Translation by Iran Press Watch
As reported by HRANA news agency, the human rights activists of Iran’s news agency, Vesal Heravi received only a verbal notice that his educational qualifications had not been approved and he was being expelled from University.
Mr. Heravi had been studying Psychology at the Simaye Danesh University in Rasht. In 2017, after depositing his tuition, while attempting to choose his courses for his fourth term, he found that his user code had been deactivated.
Mr. Heravi was verbally notified by the university’s president that his qualifications were not approved by the Office of Assessments. His subsequent correspondence with the Office of Assessment and his meetings with the Deputy General Managers and the Director of the Central Admission Board were unsuccessful. He was verbally notified that the Ministry of Intelligence had requested his expulsion from the university. He has to-date not received any written communications from either the University or Ministry of Intelligence.
According to Article 30 of the Constitution of the Islamic Republic, all Iranian citizens have a right to pursue higher education. In addition, based on Article 23 of the Constitution, “the investigation of individuals’ beliefs is forbidden, and no one may be molested or taken to task simply for holding a certain belief.” Despite the explicit letter of the law, per the approval of the Supreme Council of the Cultural Revolution of the Islamic Republic of Iran, in addition to being barred from employment in government positions, Baha’is continue to be deprived of higher education solely due to their Faith.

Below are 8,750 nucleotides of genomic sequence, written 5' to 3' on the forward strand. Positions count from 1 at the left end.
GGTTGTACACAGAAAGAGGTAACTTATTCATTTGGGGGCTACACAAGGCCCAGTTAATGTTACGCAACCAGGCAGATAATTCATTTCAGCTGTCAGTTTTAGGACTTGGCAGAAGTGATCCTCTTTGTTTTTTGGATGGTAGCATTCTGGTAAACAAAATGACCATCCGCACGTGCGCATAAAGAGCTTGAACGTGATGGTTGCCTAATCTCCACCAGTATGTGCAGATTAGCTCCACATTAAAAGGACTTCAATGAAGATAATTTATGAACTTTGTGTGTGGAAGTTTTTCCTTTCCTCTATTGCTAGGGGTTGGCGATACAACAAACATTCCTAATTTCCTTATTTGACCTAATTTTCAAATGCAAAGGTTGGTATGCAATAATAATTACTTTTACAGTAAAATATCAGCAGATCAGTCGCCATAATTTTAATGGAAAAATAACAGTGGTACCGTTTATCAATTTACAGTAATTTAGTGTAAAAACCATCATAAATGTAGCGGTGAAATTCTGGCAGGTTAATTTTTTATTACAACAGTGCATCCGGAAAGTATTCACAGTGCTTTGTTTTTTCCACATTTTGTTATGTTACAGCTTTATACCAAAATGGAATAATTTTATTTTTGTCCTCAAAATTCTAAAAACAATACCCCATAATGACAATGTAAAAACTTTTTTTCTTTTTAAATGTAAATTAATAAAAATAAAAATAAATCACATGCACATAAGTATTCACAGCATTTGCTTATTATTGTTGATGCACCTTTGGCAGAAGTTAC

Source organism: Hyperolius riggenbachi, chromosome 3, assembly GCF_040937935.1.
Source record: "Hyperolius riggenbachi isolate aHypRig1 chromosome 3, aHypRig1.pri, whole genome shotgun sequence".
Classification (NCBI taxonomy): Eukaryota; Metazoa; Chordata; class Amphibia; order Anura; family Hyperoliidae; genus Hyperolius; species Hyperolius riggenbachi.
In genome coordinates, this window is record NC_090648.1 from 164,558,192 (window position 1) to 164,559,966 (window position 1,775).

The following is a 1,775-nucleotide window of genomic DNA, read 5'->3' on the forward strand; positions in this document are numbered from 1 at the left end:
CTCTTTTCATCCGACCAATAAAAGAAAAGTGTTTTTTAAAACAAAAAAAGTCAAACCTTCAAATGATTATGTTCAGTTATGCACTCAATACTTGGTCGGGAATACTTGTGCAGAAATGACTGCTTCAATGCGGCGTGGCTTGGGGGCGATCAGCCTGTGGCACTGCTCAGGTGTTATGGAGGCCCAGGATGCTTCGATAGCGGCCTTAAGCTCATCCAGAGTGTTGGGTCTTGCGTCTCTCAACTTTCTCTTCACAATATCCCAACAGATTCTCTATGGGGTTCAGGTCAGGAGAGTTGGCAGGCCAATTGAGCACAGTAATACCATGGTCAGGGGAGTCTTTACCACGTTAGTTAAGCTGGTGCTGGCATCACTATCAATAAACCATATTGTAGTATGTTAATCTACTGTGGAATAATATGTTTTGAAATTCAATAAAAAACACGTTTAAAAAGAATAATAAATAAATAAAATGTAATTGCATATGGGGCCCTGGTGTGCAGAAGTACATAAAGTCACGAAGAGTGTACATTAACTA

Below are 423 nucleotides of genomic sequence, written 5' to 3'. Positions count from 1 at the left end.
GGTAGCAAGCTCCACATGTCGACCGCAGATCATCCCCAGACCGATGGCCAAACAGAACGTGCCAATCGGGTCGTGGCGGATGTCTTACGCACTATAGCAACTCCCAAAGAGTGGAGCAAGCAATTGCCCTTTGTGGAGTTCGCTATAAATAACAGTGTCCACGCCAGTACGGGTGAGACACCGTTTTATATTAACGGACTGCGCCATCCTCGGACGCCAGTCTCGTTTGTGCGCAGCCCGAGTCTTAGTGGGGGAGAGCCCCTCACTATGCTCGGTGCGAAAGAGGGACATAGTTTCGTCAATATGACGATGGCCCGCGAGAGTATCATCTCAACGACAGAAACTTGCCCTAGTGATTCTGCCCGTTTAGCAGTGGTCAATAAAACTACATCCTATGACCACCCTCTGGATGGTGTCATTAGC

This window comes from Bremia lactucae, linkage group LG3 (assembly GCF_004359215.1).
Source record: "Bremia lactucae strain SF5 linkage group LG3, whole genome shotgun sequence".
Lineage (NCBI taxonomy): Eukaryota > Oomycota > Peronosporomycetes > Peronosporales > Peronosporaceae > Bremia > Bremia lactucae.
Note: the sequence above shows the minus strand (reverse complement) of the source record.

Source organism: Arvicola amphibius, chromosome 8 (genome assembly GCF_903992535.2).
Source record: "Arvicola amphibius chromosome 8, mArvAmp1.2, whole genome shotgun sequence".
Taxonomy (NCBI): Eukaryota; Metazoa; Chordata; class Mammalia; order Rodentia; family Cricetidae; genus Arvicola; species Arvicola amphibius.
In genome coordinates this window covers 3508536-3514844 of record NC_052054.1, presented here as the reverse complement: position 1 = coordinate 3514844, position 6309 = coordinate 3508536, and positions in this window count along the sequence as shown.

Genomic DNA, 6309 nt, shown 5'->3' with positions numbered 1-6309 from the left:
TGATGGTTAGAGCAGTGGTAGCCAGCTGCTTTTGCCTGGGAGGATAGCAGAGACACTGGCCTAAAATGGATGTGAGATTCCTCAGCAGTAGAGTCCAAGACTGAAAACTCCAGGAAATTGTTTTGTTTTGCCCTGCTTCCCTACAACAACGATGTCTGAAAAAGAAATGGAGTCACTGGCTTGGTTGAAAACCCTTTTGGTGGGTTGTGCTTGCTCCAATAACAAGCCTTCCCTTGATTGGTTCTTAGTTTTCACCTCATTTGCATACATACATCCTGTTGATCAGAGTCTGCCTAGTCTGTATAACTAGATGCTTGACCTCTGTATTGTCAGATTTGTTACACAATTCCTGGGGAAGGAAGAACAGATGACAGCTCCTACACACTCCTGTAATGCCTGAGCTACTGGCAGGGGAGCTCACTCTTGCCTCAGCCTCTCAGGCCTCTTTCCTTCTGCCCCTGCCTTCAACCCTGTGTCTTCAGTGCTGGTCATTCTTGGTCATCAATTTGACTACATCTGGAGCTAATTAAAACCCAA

Every year, many accounts are published of Baha’i students being barred of continuing their studies in Iran’s universities, including students on the verge of graduation.
Throughout the existence of the Iranian regime, the United Nations rapporteurs of human rights in Iran, have repeatedly lamented the persecution of the Baha’is, in particular, the deprivation of Baha’i students of the right to education, and considered it a blatant example of the Iranian government’s disregard for human rights treaties.
It is noteworthy that Baha’i citizens in Iran are deprived of freedoms related to religious beliefs. This systematic deprivation is in direct contradiction to Article 18 of the Universal Declaration of Human Rights, and Article 18 of the International Covenant on Civil and Political Rights (ICCPR), all persons have the right to religious freedom, the right to change their religion or belief, and the freedom to express their belief individually or collectively in public or private.
It should be mentioned that, based on unofficial sources, there are over 300,000 Baha’is in Iran. However, Iran’s Constitution only recognizes Islam, Christianity, Judaism and Zoroastrianism, and does not recognize the Baha’i Faith as a religion. This has been used by the Regime to justify systematic denial of the civil rights of the Baha’is over the past years.